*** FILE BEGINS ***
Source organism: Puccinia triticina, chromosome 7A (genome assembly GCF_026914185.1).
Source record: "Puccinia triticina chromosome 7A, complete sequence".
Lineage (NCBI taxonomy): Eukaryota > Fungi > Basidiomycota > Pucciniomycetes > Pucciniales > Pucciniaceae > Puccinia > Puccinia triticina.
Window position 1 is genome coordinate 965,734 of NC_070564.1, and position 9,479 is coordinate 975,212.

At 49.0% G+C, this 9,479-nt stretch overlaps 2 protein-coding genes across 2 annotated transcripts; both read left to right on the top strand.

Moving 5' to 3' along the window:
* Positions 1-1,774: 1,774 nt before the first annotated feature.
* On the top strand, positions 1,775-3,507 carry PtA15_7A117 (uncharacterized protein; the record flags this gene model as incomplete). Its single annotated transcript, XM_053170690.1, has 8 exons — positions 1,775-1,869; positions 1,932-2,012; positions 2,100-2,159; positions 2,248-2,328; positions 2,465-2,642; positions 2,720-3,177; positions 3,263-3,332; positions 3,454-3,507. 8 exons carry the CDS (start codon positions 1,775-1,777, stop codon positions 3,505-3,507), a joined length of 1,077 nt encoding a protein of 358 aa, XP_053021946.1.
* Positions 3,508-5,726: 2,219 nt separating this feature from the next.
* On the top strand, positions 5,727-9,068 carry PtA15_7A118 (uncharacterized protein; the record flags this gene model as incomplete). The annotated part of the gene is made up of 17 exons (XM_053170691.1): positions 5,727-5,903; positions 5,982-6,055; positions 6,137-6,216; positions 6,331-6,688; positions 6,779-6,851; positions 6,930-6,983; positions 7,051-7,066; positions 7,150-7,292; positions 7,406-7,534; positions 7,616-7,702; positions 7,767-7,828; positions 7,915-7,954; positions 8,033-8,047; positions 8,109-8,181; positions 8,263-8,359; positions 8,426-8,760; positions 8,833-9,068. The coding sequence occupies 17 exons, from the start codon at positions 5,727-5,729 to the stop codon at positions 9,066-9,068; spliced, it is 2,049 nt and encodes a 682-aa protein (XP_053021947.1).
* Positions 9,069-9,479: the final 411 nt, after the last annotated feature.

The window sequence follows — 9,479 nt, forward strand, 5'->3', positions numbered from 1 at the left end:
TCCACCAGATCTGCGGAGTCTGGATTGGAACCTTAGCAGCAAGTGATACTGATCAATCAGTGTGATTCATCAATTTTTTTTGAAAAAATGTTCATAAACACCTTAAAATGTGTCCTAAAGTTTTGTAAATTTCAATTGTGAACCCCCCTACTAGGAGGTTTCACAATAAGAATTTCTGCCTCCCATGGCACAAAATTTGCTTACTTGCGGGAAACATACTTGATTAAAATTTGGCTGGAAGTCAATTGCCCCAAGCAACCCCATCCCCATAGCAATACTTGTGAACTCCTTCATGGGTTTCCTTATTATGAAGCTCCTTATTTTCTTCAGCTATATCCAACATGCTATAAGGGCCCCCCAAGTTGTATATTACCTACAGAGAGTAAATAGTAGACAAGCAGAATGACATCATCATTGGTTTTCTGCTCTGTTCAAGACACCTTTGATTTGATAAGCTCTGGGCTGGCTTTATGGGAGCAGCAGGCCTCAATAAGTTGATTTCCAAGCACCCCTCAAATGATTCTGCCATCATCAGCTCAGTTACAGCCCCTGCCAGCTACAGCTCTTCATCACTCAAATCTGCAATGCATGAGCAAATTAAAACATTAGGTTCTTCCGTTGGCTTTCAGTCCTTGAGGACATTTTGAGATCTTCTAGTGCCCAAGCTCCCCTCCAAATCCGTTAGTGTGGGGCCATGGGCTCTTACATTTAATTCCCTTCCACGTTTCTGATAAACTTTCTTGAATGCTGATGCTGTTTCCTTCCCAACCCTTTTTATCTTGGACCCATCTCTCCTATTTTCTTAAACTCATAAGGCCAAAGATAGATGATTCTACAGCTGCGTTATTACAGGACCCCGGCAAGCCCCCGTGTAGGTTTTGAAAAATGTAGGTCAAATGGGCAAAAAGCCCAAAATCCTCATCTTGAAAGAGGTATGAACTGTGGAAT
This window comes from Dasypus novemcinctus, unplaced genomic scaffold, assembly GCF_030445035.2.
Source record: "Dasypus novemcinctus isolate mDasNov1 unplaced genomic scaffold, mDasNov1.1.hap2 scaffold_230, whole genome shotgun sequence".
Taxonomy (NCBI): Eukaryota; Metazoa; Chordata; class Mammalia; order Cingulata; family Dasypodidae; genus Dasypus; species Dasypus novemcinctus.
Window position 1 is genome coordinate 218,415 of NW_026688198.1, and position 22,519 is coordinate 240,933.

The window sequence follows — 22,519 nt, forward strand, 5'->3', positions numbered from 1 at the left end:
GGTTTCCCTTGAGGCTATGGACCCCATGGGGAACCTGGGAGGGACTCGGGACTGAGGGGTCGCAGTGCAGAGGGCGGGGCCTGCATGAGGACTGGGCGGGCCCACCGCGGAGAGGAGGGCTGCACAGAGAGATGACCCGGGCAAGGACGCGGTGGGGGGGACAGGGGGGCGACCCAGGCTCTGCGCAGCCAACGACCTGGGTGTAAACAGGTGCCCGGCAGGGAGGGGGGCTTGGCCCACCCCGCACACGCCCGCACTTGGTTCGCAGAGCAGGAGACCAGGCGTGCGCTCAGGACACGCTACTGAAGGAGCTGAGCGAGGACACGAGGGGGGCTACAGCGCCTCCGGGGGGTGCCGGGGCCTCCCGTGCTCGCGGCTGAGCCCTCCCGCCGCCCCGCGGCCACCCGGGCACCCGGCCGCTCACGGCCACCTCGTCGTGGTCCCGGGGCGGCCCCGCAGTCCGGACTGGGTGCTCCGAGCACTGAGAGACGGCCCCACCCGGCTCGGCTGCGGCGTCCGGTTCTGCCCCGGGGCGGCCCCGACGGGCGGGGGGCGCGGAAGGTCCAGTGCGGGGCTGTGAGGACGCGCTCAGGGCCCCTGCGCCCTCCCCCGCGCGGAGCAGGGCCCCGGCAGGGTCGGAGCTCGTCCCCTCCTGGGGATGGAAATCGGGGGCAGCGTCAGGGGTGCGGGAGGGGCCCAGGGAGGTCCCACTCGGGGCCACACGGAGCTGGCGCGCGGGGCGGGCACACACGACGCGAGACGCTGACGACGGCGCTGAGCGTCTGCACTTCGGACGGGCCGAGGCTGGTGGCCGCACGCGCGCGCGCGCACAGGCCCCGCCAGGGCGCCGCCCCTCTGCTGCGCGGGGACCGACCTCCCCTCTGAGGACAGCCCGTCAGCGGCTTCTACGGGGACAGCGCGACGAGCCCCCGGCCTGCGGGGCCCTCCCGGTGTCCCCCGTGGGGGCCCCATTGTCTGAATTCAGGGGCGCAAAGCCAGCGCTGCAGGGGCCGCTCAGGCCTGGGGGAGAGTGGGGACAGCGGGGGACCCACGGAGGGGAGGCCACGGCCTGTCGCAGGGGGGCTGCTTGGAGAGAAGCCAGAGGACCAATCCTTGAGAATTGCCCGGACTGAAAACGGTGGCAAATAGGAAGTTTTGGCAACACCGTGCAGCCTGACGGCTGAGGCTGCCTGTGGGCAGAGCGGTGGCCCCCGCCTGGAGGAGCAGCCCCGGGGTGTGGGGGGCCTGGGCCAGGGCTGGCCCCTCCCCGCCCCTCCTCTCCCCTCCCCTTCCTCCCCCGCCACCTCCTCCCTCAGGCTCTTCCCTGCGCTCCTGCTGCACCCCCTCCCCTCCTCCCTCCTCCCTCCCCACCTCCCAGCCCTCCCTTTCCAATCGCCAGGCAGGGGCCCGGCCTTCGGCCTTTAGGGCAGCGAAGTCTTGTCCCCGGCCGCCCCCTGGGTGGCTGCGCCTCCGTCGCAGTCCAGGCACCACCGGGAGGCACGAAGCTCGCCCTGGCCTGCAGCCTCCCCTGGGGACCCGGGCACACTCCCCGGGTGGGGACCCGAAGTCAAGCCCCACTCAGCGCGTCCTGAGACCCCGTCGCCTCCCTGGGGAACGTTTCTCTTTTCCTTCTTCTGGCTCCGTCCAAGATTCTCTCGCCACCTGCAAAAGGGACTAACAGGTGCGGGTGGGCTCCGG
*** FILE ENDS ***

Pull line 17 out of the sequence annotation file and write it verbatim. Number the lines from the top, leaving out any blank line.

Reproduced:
Window position 1 is genome coordinate 218,415 of NW_026688198.1, and position 22,519 is coordinate 240,933.